Introduction of Goods and Services Tax (GST) will be a crucial step towards tax reforms in India. Abolishing several central and state taxes and replacing them by one single tax will mitigate the recurring problem of double taxation and for the first time, create a common national market. Due to the federal nature of the Indian polity, GST will be simultaneously implemented by the states and the Centre. The Constitution clearly demarcates the taxation power between the Centre and states. Any new system of taxation, like the GST where both the Centre and states conform to certain common principles, thereby giving up their taxation rights, must be assessed against the principle of economic efficiency and the advantages that will accrue to states, the Centre and citizens by establishing a common national market.
GST will benefit the state and central governments as it simplifies the tax system, broadens the tax base, holds the promise of improving tax compliance and revenue collections and efficiently uses the administrative resources. Industry will derive several benefits from the GST. Some of the important advantages are low compliance cost for companies, simplified business processes, means of exemption instead of exclusion under the GST, and most importantly, no requirement of verification on the inter-state movements of goods and services.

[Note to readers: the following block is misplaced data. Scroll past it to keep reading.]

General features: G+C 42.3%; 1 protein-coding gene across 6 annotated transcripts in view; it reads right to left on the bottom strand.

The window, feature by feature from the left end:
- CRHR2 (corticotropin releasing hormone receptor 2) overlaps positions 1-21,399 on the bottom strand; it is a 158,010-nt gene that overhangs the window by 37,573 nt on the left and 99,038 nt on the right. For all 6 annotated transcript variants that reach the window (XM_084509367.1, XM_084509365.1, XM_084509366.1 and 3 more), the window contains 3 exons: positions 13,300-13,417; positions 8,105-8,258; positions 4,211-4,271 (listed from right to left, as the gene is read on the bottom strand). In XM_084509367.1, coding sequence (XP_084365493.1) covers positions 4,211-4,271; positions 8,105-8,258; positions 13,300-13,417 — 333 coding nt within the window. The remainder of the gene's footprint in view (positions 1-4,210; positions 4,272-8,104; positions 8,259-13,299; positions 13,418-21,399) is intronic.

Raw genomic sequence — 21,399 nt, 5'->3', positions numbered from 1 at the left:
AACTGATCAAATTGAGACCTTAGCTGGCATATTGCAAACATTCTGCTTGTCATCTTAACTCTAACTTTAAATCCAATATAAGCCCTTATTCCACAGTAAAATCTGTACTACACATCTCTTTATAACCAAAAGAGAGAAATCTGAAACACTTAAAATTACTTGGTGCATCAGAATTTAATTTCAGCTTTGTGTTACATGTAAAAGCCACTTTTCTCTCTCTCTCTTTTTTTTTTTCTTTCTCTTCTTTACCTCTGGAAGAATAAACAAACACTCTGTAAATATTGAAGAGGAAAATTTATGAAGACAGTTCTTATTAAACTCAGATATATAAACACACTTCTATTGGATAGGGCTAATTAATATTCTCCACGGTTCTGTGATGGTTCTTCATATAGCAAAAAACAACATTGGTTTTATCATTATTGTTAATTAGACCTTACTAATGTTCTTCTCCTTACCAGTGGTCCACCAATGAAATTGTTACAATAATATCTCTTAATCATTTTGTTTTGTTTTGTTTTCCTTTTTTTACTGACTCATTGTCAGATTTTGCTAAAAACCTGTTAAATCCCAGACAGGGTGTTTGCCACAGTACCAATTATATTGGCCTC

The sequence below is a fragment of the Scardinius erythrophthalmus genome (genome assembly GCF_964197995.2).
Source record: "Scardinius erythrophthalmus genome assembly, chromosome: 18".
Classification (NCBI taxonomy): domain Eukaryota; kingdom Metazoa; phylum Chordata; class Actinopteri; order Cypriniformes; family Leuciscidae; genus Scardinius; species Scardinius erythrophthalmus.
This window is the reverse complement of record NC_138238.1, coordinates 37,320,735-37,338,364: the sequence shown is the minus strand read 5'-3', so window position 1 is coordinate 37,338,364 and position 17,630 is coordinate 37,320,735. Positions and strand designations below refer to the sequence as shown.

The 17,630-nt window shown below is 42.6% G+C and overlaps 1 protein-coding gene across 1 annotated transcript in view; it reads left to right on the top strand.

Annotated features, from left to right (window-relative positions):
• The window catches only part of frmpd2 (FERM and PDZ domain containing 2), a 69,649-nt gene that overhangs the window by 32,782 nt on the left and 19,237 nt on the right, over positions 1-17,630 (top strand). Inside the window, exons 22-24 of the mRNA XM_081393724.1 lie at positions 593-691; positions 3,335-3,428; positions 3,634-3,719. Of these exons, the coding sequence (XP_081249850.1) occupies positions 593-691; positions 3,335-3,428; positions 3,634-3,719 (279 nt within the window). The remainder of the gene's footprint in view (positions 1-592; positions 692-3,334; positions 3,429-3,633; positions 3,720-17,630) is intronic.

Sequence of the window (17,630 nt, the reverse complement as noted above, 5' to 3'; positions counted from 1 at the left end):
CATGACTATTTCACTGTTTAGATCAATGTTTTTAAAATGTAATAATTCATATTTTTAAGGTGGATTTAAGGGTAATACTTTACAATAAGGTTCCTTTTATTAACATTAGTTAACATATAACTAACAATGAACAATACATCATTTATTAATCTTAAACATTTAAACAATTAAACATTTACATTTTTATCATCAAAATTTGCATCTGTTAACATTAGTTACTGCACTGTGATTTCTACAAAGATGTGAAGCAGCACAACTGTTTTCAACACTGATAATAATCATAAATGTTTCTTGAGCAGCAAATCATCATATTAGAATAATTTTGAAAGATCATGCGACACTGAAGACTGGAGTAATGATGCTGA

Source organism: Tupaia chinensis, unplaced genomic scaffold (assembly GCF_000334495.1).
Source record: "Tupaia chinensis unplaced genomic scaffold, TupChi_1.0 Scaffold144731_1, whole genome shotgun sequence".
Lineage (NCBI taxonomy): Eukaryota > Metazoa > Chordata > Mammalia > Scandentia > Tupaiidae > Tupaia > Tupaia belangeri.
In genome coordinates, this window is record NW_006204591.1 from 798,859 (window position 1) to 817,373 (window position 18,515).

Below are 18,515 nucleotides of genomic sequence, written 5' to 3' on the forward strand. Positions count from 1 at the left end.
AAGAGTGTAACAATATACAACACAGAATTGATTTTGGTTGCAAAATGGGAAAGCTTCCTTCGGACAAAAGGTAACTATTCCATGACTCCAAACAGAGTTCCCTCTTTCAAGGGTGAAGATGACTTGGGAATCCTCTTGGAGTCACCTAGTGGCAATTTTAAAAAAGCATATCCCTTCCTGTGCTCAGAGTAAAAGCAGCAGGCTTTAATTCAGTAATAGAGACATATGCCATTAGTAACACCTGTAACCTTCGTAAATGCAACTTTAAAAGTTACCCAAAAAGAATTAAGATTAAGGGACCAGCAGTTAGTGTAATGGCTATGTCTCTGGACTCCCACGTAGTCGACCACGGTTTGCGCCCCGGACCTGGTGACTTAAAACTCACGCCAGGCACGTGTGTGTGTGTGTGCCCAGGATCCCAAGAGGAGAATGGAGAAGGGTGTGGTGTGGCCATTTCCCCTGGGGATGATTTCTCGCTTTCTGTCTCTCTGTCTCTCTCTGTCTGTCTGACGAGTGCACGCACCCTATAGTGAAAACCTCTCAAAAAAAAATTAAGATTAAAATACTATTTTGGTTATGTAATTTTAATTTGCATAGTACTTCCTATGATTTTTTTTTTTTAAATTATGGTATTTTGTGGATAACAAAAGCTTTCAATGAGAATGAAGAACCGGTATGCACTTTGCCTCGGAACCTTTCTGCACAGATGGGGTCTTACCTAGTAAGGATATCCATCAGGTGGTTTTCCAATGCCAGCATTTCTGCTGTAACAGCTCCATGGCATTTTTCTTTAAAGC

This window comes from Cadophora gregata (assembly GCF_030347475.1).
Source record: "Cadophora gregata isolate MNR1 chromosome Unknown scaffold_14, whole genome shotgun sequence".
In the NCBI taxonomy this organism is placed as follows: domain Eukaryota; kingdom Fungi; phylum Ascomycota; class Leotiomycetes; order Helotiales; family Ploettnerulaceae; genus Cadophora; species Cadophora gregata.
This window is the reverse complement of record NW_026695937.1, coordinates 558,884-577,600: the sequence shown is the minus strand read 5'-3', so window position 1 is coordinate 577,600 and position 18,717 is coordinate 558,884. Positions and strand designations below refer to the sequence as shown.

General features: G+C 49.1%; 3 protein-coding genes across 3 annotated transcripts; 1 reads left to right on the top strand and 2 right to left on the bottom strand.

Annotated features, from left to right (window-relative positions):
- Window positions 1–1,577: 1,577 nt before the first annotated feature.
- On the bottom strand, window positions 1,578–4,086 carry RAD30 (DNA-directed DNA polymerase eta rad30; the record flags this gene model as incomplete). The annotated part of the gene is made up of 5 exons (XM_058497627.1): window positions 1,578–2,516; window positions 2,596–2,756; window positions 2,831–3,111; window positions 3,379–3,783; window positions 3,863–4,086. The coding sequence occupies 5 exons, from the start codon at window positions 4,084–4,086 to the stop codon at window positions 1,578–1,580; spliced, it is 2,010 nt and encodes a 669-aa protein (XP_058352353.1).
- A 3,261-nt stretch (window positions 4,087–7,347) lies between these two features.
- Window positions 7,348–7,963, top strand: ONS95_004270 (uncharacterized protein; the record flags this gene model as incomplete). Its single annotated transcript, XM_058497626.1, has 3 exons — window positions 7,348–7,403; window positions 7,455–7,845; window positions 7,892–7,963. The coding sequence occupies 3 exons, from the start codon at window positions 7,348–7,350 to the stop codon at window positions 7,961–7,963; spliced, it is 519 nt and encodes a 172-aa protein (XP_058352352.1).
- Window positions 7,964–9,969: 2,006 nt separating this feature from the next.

Some of the prominent features of GST are: it follows a destination–based taxation pattern and is applicable to all stages of the value chain, rather than being used to mark and tax goods at every stage of production; GST will be applied to taxable supplies of goods and services. Thus all goods and services are likely to be covered by GST except alcohol, electricity duty, real estate related taxes and petroleum products. Once the GST is implemented, main central taxes that will be removed are central excise duty, service tax, surcharges and additional excise duties. Some of the important state taxes that will be removed are state Value Added Tax (VAT)/ sales tax, central sales tax which at present is levied by the Centre but collected by the state, purchase tax, luxury tax and entertainment tax.